Nassau, Bahamas — Attorney General Allyson Maynard-Gibson on Monday assured that she and her team are serious in their handling of the claim that a foreign company bribed a Bahamian official in relation to a lucrative Bahamas Electricity Corporation (BEC) contract over a decade ago.
But Maynard-Gibson declined to say whether US authorities have turned over any information on the matter as yet.
“Serious allegations have been made and I want to make it very clear that the Office of the Attorney General is taking the matter seriously. It is receiving full and responsible attention from the Office of the Attorney General,” she said, adding that her office is committed to following the right process so as not to prejudice the matter.
The attorney general told The Nassau Guardian, “My top team leaders have advised me and continue to advise me and a request has been made to the US pursuant to our Mutual Legal Assistance Treaty (MLAT).
“It’s not usual that we discuss the content of that request or the outcome of those requests, and so I would not wish to do so.
“I will say that I’m satisfied that my team will responsibly evaluate all information received and advise the attorney general, after which appropriate action will be taken.”
On December 22, the US Justice Department reported that French power company Alstom SA had agreed to pay $772 million to resolve allegations that it bribed high-ranking foreign government officials for lucrative projects.
Federal prosecutors said Alstom falsified its records and paid tens of millions of dollars in bribes for help in obtaining more than $4 billion in projects in countries including Indonesia, Saudi Arabia, Egypt and The Bahamas.
Since then, many Bahamians have been waiting to learn more information on the matter, including the name of the alleged bribe taker.
In a communication in the House of Assembly on May 14, 2003, then Minister of Public Works Bradley Roberts said that in 2000, the board of directors of BEC selected the South Korean company Hanjung for a BEC contract.
The Ingraham Cabinet, however, rejected that recommendation and went with Alstom instead.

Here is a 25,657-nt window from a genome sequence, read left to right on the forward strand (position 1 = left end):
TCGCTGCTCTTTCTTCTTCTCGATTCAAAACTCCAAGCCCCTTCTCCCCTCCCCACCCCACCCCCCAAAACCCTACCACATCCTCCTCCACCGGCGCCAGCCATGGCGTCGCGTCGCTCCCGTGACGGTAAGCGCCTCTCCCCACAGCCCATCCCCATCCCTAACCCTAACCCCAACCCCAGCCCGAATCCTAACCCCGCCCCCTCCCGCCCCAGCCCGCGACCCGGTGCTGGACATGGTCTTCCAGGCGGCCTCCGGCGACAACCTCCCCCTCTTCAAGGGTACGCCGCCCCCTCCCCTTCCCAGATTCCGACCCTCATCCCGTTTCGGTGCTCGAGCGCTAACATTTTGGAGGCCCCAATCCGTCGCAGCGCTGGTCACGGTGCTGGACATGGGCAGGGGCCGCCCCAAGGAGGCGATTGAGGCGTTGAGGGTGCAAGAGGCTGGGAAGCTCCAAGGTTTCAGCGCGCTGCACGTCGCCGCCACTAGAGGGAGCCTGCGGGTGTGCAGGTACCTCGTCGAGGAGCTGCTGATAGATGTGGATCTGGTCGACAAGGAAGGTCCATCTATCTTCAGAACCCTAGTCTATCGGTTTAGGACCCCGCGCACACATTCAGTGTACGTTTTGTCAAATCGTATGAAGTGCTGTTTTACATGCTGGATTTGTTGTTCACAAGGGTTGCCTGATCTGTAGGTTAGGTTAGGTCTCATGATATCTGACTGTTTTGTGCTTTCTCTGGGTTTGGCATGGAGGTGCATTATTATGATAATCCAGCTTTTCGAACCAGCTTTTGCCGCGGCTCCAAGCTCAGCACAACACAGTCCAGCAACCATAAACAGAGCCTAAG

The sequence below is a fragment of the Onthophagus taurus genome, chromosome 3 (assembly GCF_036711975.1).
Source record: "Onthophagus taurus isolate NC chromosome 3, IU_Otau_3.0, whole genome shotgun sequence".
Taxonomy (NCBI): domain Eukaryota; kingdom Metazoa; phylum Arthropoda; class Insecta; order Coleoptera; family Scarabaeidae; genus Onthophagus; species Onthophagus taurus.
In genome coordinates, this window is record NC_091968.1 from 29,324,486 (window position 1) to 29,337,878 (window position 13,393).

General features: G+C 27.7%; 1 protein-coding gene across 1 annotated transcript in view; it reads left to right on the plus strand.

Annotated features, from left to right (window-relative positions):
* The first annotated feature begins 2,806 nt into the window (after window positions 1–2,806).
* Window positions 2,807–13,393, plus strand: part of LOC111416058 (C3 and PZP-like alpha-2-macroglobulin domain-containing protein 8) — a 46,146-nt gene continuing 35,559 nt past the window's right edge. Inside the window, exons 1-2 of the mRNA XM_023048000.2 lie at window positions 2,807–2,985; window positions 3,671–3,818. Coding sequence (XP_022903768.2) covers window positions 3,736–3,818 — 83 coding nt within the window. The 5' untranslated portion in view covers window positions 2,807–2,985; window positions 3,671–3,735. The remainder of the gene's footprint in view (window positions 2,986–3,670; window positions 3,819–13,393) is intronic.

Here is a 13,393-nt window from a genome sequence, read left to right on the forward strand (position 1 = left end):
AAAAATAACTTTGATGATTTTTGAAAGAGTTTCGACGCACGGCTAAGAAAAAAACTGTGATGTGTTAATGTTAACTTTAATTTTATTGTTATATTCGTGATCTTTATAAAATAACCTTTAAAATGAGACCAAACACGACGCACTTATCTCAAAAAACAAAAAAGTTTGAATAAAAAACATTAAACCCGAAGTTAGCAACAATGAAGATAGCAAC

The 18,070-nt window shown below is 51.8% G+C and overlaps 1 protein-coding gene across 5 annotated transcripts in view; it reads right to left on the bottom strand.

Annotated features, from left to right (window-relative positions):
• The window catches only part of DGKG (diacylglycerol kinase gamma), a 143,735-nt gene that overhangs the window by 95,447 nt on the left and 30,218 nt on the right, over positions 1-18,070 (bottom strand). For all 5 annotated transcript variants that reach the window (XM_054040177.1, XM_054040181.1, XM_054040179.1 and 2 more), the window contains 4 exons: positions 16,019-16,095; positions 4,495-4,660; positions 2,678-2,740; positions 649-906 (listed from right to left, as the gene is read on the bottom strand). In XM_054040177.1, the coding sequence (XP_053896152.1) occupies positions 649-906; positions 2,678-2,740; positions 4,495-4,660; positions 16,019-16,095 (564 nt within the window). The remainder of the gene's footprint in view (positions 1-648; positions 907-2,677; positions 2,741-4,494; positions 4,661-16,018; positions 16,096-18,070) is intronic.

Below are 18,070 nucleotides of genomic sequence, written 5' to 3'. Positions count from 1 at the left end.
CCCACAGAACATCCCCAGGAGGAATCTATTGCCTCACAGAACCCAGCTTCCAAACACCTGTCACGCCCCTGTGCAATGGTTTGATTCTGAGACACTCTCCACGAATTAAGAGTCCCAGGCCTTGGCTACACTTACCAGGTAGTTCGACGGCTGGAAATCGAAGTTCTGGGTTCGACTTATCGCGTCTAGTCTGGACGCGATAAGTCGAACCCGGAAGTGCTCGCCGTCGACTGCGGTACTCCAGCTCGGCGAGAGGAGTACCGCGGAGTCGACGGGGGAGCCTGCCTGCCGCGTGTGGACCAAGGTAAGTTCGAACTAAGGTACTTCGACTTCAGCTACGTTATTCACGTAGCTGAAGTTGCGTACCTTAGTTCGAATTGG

It is still unclear why.
Former Prime Minister Hubert Ingraham has said the matter of the alleged bribery should be turned over to the police.
When she spoke to The Nassau Guardian on Monday, the attorney general did not say what the likely outcome of the matter will be, nor give a timeframe for information to be turned over.
“The process is ongoing,” she reiterated.
“In relation to MLAT process, the information is requested and it is usual for the information to be given.”
Maynard-Gibson said her office will get the information then analyze it, but she did not want to presuppose anything.
“I will receive the advice of my team and the appropriate action will be taken when all options have been considered,” she said.
“I want to reiterate that serious allegations have been made that impact the reputation of The Bahamas and all of us as right-thinking persons are concerned about these allegations.”
A high-ranking government source said the Christie administration wants to be careful not to botch the matter, which continues to receive widespread attention.
It is also being watched internationally.
Executives and government personnel in the US, the UK and Poland have already been charged in connection with the plea bargain signed by Alstom.
However, there is widespread skepticism locally about whether anyone will be charged in The Bahamas in relation to the alleged bribery.
Allegedly, Alstom paid the bribe taker more than $300,000.